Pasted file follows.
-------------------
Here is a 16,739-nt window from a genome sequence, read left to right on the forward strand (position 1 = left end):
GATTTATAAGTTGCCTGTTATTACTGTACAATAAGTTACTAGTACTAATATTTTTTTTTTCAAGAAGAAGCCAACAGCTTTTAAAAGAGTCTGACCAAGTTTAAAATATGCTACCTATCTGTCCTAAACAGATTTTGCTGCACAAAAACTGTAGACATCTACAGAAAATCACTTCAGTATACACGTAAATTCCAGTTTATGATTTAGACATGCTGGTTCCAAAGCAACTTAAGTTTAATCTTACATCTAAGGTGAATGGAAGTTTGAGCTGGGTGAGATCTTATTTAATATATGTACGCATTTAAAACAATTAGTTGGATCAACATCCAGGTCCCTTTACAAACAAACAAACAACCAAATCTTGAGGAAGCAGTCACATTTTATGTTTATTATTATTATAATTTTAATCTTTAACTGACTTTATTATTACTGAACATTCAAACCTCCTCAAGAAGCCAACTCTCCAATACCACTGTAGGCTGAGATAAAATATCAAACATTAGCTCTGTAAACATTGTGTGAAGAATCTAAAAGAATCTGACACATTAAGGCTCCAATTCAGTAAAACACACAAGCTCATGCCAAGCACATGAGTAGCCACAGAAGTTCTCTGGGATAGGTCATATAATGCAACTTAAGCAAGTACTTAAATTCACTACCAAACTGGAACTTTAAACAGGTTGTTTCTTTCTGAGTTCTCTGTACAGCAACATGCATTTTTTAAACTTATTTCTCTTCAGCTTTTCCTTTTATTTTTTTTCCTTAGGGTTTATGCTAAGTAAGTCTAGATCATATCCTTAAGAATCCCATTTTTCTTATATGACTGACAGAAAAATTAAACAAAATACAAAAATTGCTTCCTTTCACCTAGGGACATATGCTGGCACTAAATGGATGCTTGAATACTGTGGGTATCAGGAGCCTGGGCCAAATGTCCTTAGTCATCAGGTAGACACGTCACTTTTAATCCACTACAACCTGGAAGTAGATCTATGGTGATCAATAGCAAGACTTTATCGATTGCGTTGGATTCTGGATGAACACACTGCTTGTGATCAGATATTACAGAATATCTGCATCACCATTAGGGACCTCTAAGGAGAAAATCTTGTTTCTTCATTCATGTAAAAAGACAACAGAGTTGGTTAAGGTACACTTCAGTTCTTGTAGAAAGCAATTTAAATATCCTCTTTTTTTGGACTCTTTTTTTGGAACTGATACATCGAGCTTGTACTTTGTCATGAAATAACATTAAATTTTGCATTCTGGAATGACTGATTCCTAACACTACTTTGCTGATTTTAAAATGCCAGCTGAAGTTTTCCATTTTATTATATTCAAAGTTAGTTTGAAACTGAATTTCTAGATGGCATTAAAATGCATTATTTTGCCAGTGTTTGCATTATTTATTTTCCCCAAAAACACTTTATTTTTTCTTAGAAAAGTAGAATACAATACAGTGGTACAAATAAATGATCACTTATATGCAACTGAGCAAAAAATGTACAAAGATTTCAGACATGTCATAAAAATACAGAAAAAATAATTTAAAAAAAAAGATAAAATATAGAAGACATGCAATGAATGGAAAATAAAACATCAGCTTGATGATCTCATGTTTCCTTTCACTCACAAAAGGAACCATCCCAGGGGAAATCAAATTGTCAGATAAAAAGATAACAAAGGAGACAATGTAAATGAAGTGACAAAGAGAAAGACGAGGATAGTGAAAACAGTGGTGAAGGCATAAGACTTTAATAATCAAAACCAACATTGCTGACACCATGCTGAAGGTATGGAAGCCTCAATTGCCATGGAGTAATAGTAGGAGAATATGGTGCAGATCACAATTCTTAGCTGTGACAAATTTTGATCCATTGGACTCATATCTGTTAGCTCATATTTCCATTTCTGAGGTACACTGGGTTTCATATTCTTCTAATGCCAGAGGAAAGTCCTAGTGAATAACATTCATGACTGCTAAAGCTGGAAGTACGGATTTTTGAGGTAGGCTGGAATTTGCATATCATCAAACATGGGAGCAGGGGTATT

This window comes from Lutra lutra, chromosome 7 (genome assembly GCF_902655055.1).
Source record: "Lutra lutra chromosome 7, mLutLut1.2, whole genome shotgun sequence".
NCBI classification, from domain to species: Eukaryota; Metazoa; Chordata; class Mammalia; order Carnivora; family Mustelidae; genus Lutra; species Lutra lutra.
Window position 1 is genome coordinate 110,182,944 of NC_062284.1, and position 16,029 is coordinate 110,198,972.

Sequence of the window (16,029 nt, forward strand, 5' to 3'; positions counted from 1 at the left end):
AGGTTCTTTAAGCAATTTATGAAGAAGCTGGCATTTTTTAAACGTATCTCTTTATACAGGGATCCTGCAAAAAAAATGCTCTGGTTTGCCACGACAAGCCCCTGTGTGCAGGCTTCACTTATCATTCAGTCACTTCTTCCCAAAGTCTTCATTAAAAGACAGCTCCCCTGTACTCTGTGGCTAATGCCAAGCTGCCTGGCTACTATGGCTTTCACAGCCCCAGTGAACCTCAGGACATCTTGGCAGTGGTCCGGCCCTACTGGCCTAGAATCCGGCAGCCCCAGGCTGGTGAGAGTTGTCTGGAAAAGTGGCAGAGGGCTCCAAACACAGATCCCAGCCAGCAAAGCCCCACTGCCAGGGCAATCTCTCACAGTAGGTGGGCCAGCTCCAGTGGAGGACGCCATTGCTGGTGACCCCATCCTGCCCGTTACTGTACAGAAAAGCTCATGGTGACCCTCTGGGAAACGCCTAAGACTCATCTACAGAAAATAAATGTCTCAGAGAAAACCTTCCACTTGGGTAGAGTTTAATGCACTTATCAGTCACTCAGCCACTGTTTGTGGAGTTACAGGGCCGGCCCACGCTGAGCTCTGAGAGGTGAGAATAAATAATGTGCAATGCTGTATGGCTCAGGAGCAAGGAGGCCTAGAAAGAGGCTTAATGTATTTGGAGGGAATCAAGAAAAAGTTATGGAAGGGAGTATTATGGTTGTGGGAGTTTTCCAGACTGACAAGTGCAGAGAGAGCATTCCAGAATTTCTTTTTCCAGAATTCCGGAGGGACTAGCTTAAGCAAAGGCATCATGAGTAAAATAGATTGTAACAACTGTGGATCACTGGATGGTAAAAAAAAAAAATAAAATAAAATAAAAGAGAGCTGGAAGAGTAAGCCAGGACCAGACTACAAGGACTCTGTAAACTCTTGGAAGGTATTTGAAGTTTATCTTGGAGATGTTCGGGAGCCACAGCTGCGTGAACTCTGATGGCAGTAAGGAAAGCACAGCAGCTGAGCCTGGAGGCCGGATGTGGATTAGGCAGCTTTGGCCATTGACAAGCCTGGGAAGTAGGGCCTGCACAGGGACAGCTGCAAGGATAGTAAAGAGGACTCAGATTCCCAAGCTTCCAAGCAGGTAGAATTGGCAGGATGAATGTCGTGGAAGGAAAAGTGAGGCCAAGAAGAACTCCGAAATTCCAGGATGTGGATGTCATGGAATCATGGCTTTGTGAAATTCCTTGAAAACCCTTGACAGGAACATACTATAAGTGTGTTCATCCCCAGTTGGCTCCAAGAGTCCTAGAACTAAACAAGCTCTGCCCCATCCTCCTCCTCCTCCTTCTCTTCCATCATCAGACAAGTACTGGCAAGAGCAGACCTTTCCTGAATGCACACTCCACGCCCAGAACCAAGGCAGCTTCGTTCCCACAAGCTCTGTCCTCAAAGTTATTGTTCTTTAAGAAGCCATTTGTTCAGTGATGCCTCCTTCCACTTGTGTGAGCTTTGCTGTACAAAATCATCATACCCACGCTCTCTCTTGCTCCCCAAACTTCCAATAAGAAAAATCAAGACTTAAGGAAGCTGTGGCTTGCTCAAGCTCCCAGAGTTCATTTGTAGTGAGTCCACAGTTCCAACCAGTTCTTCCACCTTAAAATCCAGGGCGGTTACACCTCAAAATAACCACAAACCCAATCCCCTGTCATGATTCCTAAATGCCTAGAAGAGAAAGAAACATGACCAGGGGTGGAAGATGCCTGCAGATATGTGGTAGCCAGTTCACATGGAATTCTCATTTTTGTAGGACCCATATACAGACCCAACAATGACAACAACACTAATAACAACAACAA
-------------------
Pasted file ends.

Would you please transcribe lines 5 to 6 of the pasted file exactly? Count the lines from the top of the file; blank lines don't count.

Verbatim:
NCBI classification, from domain to species: Eukaryota; Metazoa; Chordata; class Mammalia; order Carnivora; family Mustelidae; genus Lutra; species Lutra lutra.
Window position 1 is genome coordinate 110,182,944 of NC_062284.1, and position 16,029 is coordinate 110,198,972.